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Diagnosing: The Good, The Bad, and The Ugly

What I am about to write will most likely be controversial. That has never slowed me down before…I have never been afraid to stand for what I believe in. So….here goes!! I am a therapist who has a good grasp of at least the most common diagnoses, and a fair number of those seen less often. I have experience working with a wide variety of clients with various (sometimes multiple) diagnoses. I happen to personally be somewhat anti-diagnosing, though. Yes, it is a bit of a contradiction. I just prefer, as a person AND as a therapist, to see each individual person I encounter, meet, or work with as who they are as a whole, and not assume things about them based on any kind of label. You see, I am not a fan of labels. I am, of course, analytic by nature, and I immediately start fact-gathering when I meet anyone. It’s a side of myself that developed very young (definitely pre-education) and I have not been able to shut it off….ever. I take in all information given and I use those pieces to form a whole picture, with the understanding that I will never have a complete picture of who anyone is. I don’t believe it is possible for us to fully know anyone. Some we will know much better than others, obviously, but there will always be parts of others that we cannot know. And there are parts of ourselves that no one else can know. To fully know someone you have to have been present with them from the moment of their conception, and to not only physically be present with them but to also have intimate knowledge of the inner workings of their mind and spirit for every single moment of their lives. That is impossible, and that is why I say that we cannot fully know anyone other than ourselves. I personally think the discovery process of getting to know someone else is one of the most interesting, fascinating, and fun adventures offered to us in this life. So it goes without saying that I absolutely LOVE my job!!! Yet my job requires me to accept “labels” and to sometimes “label” those I meet in ways I may not fully agree with. That is the conundrum.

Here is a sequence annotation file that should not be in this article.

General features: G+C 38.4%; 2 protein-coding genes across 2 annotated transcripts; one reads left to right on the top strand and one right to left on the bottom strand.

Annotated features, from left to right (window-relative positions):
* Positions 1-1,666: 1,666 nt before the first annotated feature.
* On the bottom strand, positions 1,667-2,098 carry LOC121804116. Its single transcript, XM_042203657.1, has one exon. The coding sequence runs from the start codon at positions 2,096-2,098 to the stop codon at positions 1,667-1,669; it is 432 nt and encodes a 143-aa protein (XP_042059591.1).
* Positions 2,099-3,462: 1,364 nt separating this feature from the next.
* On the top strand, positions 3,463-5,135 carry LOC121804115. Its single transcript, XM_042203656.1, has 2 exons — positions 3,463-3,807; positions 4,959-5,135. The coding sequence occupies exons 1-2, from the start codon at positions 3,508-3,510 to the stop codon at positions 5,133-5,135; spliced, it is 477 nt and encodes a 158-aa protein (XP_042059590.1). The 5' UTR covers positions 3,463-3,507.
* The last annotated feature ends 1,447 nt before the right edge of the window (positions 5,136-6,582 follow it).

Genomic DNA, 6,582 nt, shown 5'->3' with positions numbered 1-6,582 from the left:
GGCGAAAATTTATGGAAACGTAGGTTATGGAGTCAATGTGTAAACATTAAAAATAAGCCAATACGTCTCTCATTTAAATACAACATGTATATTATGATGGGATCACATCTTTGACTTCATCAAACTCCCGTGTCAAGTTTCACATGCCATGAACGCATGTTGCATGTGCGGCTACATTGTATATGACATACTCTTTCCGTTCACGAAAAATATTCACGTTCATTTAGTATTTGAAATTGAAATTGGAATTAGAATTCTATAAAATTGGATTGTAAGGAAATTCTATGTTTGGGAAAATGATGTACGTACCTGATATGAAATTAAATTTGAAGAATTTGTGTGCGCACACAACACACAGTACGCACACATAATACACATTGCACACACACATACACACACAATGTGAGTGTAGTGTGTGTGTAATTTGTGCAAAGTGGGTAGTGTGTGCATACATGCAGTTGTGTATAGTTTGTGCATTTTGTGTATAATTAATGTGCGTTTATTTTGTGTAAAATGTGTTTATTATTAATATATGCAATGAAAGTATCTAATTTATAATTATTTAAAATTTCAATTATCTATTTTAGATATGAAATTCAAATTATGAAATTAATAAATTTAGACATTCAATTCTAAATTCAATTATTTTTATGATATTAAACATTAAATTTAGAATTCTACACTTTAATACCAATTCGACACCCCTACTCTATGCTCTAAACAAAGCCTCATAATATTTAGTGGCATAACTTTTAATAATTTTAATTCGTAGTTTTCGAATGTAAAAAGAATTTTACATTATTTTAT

When I meet someone who has already been given a diagnosis I take that in as one piece of the puzzle, and I start to explore how they may have gotten that diagnosis and if that plays a role in the current symptomology presenting in session at that time. Sometimes it is not even that relevant for the presenting issue. That may seem surprising, but it is what I have found to be true. Sometimes it is very enlightening and gives great insight into the way the person may process or react to certain situations. That always has to be explored, however, because I have encountered cases where a person was mis-diagnosed. If I were to operate solely on the diagnosis someone else has given them I would be doing them a great disservice and may be wasting both of our time in therapy. I always get to know my clients individually, within session, taking into account what another professional has noted or observed, but not accepting that as absolute or the whole of who they are, not ever.

“My experience illustrates how the drive to apply general diagnosis labels to patients’ mental health problems can be detrimental to the treatment and recovery of individuals who each have very different needs and vulnerabilities,” (Robinson 2009, 1).